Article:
The value of reviving WA goes beyond any business novice with plentiful money-bag. As the chief mouthpiece of the entire West African region and as the forum for the discussion of West Africa's development process, WA cannot be allowed to sleep in this crucial time of West Africa's development history, where complicated development issues such the implications of juju-marabou, small arms proliferations, HIV/AIDS pandemic and other dreadful diseases, protracted security issues, poverty and cultural distresses call for a magazine of WA's international calibre to explain West Africa's development to West Africans (and Africans) and the rest of the world just as CNN, the BBC, Asia Week, International Herald Tribune, Time or Newsweek magazines do for the cause of the Western world's development process. Still, in a region (and a continent) that is yet to not only understand each other but also do not know each other properly, WA remains the key regional outfit to do this based on its global reach, its clout, its history, its culture, its qualifications, and its experiences--a strategically sound value and vision for a region that is ranked by global institutions such as the United Nations as the poorest in the world. While Ghana has put WA to sleep (which reveals Accra's low development vision and management), West African governments, private businessmen/women, ECOWAS, the African Union (AU) and other governments outside West Africa can take over WA for the good of the region and the continent.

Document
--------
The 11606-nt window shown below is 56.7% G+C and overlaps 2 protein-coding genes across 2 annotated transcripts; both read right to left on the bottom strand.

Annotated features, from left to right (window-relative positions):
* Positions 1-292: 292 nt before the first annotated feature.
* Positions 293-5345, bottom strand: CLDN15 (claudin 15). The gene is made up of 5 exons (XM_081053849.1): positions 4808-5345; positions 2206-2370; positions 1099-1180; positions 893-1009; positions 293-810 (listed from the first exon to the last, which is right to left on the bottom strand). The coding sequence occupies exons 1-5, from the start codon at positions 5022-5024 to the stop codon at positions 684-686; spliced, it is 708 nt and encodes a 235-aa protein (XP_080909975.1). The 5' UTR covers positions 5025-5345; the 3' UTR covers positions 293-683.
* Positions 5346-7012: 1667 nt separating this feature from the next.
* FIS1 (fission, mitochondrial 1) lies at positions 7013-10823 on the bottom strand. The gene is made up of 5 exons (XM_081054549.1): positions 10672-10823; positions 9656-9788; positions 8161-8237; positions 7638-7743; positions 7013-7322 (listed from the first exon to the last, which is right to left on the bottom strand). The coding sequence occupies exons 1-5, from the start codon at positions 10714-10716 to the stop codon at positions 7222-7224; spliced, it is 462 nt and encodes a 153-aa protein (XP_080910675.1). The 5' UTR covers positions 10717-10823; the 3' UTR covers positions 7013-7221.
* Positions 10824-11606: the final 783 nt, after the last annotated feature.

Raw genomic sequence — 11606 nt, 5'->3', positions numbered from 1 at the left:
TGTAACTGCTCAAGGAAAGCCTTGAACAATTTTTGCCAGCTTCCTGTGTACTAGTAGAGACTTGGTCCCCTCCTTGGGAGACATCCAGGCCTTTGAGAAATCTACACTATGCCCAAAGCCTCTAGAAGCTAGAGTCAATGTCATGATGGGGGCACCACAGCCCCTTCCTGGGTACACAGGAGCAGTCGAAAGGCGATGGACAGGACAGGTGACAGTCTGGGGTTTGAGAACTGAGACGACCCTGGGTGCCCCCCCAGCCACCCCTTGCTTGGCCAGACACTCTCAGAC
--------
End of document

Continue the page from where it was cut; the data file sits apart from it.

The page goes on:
WA is a highly profitable outfit if managed properly on sound business principles. In fact, as I have discussed variously with my WA and other African/non-African colleagues, if managed well there is a huge market in the United States (Some colleagues tell me the continental European market has not been properly exploited for business). A Spanish or French edition, like Jeune Afrique or Time or Newsweek magazines, has huge market internationally not only in the western hemisphere but the increasing African population in the diaspora who are thirsty for sound analytical news about West Africa, Africa and diasporan Africans (Anthropologically and historically, most African-Caribbeans, African-South Americans and African-North Americans originally came from West Africa). An editorial policy based on these could open up huge markets for the profitability of WA in the long run.
Let those involved in reviving WA move on, driven by West Africa's development process and the global development game being motored by today's information system, and through this, help reinvigorate the region's elements for progress. Views expressed by the author(s) do not necessarily reflect those of GhanaHomePage.